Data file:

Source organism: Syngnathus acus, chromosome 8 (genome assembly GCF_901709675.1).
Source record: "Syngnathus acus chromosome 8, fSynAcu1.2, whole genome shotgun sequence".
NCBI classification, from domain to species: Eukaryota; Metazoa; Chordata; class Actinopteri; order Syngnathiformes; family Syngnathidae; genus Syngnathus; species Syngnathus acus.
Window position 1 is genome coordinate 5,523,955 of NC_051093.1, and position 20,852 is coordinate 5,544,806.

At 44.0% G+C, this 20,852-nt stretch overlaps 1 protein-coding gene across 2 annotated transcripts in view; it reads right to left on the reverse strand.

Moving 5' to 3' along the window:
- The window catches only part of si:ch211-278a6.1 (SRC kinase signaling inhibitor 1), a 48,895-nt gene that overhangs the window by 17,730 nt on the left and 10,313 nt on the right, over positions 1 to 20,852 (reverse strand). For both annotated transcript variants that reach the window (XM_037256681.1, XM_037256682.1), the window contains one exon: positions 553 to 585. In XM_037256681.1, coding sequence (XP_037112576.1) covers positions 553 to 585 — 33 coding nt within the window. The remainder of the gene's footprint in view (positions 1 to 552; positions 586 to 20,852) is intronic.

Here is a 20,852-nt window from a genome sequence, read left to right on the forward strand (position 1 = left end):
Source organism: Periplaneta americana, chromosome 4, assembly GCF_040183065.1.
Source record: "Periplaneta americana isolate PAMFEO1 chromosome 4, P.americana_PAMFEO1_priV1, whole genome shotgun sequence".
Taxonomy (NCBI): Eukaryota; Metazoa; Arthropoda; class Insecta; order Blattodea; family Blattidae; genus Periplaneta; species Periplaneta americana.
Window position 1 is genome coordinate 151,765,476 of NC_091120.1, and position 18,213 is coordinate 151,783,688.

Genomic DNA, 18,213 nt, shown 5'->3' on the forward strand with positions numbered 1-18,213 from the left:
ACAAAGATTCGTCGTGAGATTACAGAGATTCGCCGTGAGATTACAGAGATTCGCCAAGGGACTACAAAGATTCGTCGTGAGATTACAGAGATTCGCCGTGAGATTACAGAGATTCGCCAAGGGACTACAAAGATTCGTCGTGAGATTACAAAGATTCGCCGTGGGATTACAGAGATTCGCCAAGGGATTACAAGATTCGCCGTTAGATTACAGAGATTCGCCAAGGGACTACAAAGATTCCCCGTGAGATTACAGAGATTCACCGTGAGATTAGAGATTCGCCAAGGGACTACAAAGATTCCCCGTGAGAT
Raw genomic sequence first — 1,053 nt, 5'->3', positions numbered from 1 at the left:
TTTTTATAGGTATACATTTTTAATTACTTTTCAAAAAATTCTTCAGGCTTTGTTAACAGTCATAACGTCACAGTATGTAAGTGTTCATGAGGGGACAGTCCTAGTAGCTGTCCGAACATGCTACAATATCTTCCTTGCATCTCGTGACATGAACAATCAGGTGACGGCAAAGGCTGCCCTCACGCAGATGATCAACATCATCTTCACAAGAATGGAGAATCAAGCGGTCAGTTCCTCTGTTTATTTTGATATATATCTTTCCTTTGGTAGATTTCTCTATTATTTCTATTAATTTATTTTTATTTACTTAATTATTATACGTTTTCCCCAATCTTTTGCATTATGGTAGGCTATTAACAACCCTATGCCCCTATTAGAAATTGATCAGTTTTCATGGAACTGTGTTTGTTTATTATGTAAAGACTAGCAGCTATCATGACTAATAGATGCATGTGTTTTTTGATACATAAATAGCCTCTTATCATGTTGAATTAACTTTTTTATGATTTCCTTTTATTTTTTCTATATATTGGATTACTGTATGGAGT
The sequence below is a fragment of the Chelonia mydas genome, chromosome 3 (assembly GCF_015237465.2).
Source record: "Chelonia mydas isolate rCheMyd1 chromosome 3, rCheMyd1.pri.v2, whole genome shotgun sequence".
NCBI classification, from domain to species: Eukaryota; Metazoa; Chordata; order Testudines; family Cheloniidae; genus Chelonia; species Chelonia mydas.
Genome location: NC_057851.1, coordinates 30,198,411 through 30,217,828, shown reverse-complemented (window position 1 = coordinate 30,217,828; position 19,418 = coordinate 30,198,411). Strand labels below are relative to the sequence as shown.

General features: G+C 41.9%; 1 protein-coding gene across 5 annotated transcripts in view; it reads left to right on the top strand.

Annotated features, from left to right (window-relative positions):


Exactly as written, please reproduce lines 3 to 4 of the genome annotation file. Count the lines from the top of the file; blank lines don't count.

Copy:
NCBI classification, from domain to species: Eukaryota; Metazoa; Chordata; class Actinopteri; order Syngnathiformes; family Syngnathidae; genus Syngnathus; species Syngnathus acus.
Window position 1 is genome coordinate 5,523,955 of NC_051093.1, and position 20,852 is coordinate 5,544,806.